In the Wetware post last week on “A New Way to Fight Blog Comment Spam” I proposed methods that would prevent robots from posting comments. Kalsey commented that there are clear indications that many spam comments are actually posted manually, rather than by robots, rendering my proposed functionality obviously useless in these cases.
The day after Kalsey’s comment, I was reading a paper by Richard Gatarski called “Artificial Consumers: A Role for Computers as Subjects in Consumer-Related Marketing“. In the paper Richard makes convincing arguments that computers are in fact consumers in our world, as they – among other consumer characteristics – consume bandwidth, processing power and information and interact with humans and each other. Richard’s presentation slides give a quick overview of the main concepts.
These two accounts had me thinking about the role that robots play on the Internet. Even more than Richard I’m now not only convinced that robots should be considered consumers, but that they are arguable the most important consumers that visit many websites.
Robots are the visitors that find our sites in the sea of information on the Web, read them through and “spread the word”. Looking at the referrer log for Wetware I see that a large portion of my referred visits are coming from pages created by robots: search engines, automated blog listings, etc. Every day I repeatedly ask my favorite robot – Googlebot – where I can find useful information on various subjects, indirectly by using Google.
This said, I wonder whether we pay these visitors enough attention. I brought the subject up with my good friend Gudjon Mar Gudjonsson. During the last few weeks I have been helping him organizing a conference and he’s been very careful in designing the conference website so that it will be robot friendly. The methods he uses are in no way trying to exploit or bluff the robots. It is simply the correct use of meta tags, meaningful naming of files and folders and using the title tag and header tags for relevant information.
In Gudjon’s own words: “You need to think like a spider when you design your site”, and thanks to his spider-like thinking, our Digital Reykjavik conference pages rank high in searches for several of our speakers. Googling for Esther Dyson ranks the Digital Reykjavik site around #35 out of over 60,000 matches, and a Google search for Gordon Graylish puts his Digital Reykjavik profile (#1) even before Intel’s own page about him (#2).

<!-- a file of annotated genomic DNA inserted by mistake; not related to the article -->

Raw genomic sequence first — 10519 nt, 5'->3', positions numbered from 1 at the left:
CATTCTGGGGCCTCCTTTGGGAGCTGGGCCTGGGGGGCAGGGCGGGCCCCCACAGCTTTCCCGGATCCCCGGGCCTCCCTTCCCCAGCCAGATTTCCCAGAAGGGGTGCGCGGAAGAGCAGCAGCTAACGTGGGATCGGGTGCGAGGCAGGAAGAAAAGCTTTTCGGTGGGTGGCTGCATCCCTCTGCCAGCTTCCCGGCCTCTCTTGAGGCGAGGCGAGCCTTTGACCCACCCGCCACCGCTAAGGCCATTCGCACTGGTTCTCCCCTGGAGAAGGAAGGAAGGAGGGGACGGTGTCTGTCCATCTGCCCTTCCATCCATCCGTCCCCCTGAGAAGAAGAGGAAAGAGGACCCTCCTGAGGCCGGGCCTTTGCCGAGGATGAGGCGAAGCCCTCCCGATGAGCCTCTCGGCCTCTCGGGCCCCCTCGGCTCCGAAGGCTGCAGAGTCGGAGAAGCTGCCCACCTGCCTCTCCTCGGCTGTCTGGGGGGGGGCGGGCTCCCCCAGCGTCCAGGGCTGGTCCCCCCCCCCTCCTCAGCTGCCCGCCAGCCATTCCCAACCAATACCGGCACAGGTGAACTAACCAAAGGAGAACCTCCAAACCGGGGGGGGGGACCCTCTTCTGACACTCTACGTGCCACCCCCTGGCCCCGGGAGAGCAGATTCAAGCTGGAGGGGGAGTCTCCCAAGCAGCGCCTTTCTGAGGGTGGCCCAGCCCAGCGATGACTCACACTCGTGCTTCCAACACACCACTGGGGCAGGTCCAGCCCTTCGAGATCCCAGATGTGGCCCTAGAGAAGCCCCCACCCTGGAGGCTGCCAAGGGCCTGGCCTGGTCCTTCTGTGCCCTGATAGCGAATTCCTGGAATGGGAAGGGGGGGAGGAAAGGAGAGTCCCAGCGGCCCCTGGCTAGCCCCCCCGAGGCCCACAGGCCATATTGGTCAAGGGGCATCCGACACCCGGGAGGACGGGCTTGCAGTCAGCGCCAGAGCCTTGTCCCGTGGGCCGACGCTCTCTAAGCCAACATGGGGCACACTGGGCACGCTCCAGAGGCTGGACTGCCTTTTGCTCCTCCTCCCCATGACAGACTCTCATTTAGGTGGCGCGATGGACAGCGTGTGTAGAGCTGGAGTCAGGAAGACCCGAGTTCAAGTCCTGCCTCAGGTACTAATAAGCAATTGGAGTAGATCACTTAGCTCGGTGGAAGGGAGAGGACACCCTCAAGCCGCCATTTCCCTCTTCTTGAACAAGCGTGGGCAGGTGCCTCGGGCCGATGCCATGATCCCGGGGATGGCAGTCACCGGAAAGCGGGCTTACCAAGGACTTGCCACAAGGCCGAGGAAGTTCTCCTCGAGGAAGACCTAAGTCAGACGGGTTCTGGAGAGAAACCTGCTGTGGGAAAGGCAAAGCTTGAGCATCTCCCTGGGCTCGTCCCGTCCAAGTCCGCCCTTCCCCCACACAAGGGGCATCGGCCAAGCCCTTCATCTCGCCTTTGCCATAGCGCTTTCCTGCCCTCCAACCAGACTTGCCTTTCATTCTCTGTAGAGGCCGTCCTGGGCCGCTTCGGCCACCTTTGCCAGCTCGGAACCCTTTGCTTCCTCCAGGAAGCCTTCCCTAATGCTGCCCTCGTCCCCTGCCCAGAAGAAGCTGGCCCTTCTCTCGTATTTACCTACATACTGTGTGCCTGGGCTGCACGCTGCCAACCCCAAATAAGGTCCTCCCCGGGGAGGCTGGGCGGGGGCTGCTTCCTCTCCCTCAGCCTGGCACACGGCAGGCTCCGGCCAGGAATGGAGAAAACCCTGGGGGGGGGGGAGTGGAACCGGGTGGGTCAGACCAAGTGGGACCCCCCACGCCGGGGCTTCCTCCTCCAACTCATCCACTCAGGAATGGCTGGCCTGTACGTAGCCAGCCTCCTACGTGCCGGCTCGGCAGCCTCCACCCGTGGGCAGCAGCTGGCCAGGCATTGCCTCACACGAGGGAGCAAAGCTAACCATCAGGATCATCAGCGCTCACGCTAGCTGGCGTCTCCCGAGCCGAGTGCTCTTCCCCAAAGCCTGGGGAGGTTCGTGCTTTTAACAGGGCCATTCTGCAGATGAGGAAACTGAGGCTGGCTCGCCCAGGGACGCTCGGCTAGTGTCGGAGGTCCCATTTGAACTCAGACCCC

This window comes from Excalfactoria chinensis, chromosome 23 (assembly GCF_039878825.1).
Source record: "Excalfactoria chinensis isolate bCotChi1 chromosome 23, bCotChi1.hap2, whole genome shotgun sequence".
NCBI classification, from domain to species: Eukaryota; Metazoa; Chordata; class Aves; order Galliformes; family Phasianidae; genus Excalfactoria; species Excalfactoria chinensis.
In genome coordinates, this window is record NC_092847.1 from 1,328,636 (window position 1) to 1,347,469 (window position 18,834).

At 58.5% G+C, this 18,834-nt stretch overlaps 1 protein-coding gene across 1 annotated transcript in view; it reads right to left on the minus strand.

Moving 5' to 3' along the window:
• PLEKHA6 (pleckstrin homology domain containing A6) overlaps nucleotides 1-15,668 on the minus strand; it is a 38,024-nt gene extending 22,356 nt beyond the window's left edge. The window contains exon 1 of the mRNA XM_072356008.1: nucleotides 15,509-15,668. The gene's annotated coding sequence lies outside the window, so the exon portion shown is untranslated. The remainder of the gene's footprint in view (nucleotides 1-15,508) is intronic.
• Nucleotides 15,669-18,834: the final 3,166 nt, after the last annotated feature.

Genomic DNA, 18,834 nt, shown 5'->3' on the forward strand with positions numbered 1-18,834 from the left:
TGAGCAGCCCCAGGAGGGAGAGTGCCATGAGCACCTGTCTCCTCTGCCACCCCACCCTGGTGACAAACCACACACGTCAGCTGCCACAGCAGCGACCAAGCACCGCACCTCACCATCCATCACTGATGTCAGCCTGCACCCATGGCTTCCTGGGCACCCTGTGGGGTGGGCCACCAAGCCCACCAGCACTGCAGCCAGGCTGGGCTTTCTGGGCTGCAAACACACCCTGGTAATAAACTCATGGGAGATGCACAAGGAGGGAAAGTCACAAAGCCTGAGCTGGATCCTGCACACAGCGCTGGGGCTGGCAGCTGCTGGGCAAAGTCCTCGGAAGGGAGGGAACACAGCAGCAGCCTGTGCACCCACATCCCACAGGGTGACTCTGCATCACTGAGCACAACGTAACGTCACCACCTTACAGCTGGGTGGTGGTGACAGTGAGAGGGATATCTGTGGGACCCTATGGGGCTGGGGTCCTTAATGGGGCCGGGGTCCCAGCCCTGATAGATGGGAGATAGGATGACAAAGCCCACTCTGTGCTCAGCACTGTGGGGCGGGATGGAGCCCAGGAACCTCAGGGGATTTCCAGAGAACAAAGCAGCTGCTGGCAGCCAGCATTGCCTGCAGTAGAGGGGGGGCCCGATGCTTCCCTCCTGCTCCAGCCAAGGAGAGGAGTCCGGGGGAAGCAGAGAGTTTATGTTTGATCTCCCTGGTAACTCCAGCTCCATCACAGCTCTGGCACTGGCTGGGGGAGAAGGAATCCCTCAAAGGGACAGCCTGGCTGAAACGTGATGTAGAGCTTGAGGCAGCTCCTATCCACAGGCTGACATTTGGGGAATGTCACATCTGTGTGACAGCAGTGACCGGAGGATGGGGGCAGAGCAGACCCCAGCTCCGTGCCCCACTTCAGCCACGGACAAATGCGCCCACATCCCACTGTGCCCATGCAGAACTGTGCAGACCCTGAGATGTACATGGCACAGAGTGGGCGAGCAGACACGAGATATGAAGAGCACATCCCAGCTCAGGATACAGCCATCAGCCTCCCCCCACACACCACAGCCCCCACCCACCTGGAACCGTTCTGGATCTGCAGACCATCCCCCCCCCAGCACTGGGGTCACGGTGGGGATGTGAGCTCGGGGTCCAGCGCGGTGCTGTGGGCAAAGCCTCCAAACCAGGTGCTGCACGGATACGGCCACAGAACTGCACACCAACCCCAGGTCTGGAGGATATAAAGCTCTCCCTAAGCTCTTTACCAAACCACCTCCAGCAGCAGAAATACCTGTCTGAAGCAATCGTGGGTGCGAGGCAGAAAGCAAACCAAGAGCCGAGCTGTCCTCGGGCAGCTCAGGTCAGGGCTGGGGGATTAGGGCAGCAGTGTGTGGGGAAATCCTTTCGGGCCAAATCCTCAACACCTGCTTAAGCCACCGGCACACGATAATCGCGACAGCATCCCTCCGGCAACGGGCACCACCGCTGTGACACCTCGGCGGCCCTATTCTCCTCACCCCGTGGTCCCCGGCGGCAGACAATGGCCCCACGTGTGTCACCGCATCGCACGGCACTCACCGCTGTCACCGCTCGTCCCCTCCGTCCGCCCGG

Enough about that before you start thinking this blog entry is only to rank the conference pages even higher 🙂 The thing is that there are robot users out there and the bulk of them is there with good intentions and hence welcome to visit. In a comment to my aforementioned blog comment spam entry, Richard Gatarski envisions a robot that might search other blogs or sites for related content and post comments about it for useful cross referencing. Methods like captchas would prevent these friendly robots from making their message and discourage people from attempting to design such genius creatures, as just the hassle to find a work around for the captchas might be harder than actually making the robot do what it is otherwise meant to do.
In a similar manner – even though most spam mail is definitely sent by robots, that is not to say that we wouldn’t welcome emails from a robot with good intentions. In fact we often receive such mails, e.g. in correspondence with companies (it might not be Jeff himself that sends all the mails from Amazon that have his signature), and I would be more than happy to receive a friendly email from a robot that pointed out a spleling, grammatical or even factual error in one of my blog entries.
I wonder what can be done to serve both the needs of us humans to be free from the bugging bots and the rights of friendly robots to live a healthy social life? One way might be to have some sort of a certification body issuing robot IDs and a protocol that would allow a visiting robot to tell the web server “Hi, I’m Spelly the robot. Can I come in? If I misbehave you can send my number to RobbieSign and they will keep me on a short leash from now on”.